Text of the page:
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Effect of spherical-agglomerate strength on the distribution of force during uniaxial compression
Uppsala University, Disciplinary Domain of Medicine and Pharmacy, Faculty of Pharmacy, Department of Pharmacy.
Uppsala University, Disciplinary Domain of Medicine and Pharmacy, Faculty of Pharmacy, Department of Pharmacy.
Uppsala University, Disciplinary Domain of Medicine and Pharmacy, Faculty of Pharmacy, Department of Pharmacy.
2011 (English)In: Powder Technology, ISSN 0032-5910, E-ISSN 1873-328X, Vol. 206, no 3, 283-290 p.Article in journal (Refereed) Published
Abstract [en]

We employ the carbon paper technique with the aim of investigating the effect of spherical-agglomerate (pellet) strength on force distributions, through confined compression of approximately 1 mm sized pellets formed from microcrystalline cellulose and polyethylene glycol. The carbon paper technique relies on the transference of imprints from compressed pellets onto white photo quality paper, which are digitised and processed via image processing software. The investigated pellets can both deform plastically and develop localised cracks in response to an applied stress, while remaining largely intact during confined compression. Our results indicate that such crack formation - henceforth referred to as fracture - has a decisive influence on force distributions. Previous work on non-fracturing systems has found that the distribution of normalized forces tends to narrow with increasing particle deformation. No narrowing is observed after the point of fracture in this study and the width of the distributions - as quantified by the standard deviation of non-normalized forces - is found to increase with the difference between non-normalized mean force and fracture force. Additional corroborative results show that spatial force-force correlations typically exhibit a marked change once the fracture force is exceeded.

Place, publisher, year, edition, pages
2011. Vol. 206, no 3, 283-290 p.
Keyword [en]
Granular materials, Compression, Force distributions, Carbon paper technique, Particle failure
National Category
Pharmaceutical Sciences
Identifiers
URN: urn:nbn:se:uu:diva-147764DOI: 10.1016/j.powtec.2010.09.031ISI: 000286299200011OAI: oai:DiVA.org:uu-147764DiVA: diva2:401010
Available from: 2011-03-01 Created: 2011-02-28 Last updated: 2013-11-06Bibliographically approved
In thesis
1. Compression Mechanics of Powders and Granular Materials Probed by Force Distributions and a Micromechanically Based Compaction Equation
Open this publication in new window or tab >>Compression Mechanics of Powders and Granular Materials Probed by Force Distributions and a Micromechanically Based Compaction Equation
2012 (English)Doctoral thesis, comprehensive summary (Other academic)
Abstract [en]

The internal dynamics of powder systems under compression are as of yet not fully understood, and thus there is a necessity for approaches that can help in further clarifying and enhancing the level of understanding on this subject. To this end, the internal dynamics of powder systems under compression were probed by means of force distributions and a novel compaction equation.

The determination of force distributions hinged on the use of carbon paper as a force sensor, where the imprints transferred from it onto white paper where converted through calibration into forces. Through analysis of these imprints, it was found that the absence of friction and bonding capacity between the particles composing the powder bed had no effect on how the applied load was transferred through the system. Additionally, it was found that pellet strength had a role to play in the homogeneity of force distributions, where, upon the occurrence of fracture, force distributions became less homogenous.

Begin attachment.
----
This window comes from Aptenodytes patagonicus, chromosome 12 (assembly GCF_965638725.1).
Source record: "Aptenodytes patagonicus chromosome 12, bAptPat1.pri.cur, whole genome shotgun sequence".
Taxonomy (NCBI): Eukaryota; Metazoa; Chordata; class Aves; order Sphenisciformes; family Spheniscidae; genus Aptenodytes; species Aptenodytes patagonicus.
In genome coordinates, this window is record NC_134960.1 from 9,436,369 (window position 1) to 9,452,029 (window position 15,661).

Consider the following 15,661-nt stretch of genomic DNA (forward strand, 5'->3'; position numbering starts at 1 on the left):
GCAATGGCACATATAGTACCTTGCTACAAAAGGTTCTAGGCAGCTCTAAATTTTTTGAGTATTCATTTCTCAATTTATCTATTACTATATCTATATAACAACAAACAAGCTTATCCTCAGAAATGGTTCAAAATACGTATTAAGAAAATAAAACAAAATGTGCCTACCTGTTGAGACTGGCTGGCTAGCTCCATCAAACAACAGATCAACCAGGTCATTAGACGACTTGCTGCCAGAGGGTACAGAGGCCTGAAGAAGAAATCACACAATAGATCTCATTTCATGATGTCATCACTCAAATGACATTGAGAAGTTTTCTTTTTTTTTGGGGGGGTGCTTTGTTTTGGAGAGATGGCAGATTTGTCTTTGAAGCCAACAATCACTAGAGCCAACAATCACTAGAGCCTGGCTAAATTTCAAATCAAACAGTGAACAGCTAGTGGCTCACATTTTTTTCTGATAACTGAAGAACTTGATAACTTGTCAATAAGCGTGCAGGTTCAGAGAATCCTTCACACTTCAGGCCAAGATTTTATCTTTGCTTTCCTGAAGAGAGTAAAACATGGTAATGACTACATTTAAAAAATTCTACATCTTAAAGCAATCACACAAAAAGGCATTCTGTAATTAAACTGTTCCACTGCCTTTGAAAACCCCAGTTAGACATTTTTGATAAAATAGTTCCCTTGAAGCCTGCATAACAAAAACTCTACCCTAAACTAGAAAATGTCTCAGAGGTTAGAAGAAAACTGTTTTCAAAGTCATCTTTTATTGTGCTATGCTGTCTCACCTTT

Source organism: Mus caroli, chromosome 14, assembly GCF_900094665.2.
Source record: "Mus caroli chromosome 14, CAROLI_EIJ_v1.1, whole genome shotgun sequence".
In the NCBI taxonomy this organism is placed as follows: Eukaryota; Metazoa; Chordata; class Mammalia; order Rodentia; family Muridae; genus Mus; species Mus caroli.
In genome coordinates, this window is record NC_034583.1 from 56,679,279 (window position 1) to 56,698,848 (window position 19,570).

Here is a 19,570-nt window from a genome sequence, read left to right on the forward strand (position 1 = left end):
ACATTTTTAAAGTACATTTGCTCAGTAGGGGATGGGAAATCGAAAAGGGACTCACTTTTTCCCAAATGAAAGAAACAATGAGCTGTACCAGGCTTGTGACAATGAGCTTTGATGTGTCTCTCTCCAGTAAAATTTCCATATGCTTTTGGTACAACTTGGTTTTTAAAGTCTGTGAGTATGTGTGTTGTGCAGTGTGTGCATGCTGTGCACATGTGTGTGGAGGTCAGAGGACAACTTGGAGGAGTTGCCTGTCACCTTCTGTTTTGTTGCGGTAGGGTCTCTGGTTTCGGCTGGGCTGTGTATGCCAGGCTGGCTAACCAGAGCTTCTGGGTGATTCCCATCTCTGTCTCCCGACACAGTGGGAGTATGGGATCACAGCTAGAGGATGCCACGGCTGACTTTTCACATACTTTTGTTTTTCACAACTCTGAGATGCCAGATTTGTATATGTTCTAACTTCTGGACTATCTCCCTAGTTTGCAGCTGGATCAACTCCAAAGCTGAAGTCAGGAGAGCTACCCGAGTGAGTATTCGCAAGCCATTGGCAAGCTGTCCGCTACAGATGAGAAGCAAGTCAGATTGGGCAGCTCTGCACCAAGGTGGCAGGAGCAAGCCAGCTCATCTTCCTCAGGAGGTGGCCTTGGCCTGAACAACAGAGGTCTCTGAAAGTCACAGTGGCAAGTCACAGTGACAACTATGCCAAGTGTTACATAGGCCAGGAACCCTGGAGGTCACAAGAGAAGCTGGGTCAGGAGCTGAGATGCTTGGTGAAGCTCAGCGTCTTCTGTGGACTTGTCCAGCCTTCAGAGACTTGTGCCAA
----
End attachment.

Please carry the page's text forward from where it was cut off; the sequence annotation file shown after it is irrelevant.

A novel compaction equation was derived and tested on a series of systems composed of pellets with differing mechanical properties. The main value of the equation lay in its ability to predict compression behavior from single particle properties, and the agreement was especially good when a compact of zero porosity was formed.

The utility of the equation was tested in two further studies, using a series of pharmaceutically relevant powder materials. It was established that the A parameter of the equation was a measure of the deformability of the powder material, much like the Heckel 1/K parameter, and can be used as a means to rank powders according to deformability, i.e. to establish plasticity scale. The equation also provided insights into the dominating compression mechanisms through an invariance that could be exploited to determine the point, at which the powder system became constrained, i.e. the end of rearrangement. Additionally, the robustness of the equation was demonstrated through fruitful analysis of a set of diverse materials.

In summary, this thesis has provided insights and tools that can be translated into more efficient development and manufacturing of medicines in the form of tablets.

Place, publisher, year, edition, pages
Uppsala: Acta Universitatis Upsaliensis, 2012. 56 p.
Series
Digital Comprehensive Summaries of Uppsala Dissertations from the Faculty of Pharmacy, ISSN 1651-6192 ; 159
Keyword
compression, powder, mechanical properties, pellet, tablet, compaction equation, force distribution
National Category
Medical and Health Sciences
Identifiers
urn:nbn:se:uu:diva-171874 (URN)978-91-554-8319-7 (ISBN)
Public defence
2012-05-16, B21, BMC, Husargatan 3, Uppsala, 13:15 (English)
Opponent
Supervisors
Available from: 2012-04-24 Created: 2012-03-28 Last updated: 2012-08-01Bibliographically approved

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